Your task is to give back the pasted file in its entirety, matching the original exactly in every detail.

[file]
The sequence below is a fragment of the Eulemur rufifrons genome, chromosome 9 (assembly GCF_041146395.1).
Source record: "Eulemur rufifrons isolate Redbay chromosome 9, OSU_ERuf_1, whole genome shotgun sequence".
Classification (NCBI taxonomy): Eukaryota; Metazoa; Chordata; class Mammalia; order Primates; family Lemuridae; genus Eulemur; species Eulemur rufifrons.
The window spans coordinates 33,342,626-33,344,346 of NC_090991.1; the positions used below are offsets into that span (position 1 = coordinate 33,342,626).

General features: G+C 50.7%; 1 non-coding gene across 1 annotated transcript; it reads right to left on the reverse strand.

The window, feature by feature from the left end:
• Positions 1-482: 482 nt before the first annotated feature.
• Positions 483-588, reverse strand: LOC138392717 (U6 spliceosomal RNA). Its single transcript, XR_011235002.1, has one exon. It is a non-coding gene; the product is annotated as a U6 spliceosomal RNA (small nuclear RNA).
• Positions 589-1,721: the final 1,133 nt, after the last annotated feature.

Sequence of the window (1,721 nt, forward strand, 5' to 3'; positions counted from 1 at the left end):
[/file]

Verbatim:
The sequence below is a fragment of the Eulemur rufifrons genome, chromosome 9 (assembly GCF_041146395.1).
Source record: "Eulemur rufifrons isolate Redbay chromosome 9, OSU_ERuf_1, whole genome shotgun sequence".
Classification (NCBI taxonomy): Eukaryota; Metazoa; Chordata; class Mammalia; order Primates; family Lemuridae; genus Eulemur; species Eulemur rufifrons.
The window spans coordinates 33,342,626-33,344,346 of NC_090991.1; the positions used below are offsets into that span (position 1 = coordinate 33,342,626).

General features: G+C 50.7%; 1 non-coding gene across 1 annotated transcript; it reads right to left on the reverse strand.

The window, feature by feature from the left end:
• Positions 1-482: 482 nt before the first annotated feature.
• Positions 483-588, reverse strand: LOC138392717 (U6 spliceosomal RNA). Its single transcript, XR_011235002.1, has one exon. It is a non-coding gene; the product is annotated as a U6 spliceosomal RNA (small nuclear RNA).
• Positions 589-1,721: the final 1,133 nt, after the last annotated feature.

Sequence of the window (1,721 nt, forward strand, 5' to 3'; positions counted from 1 at the left end):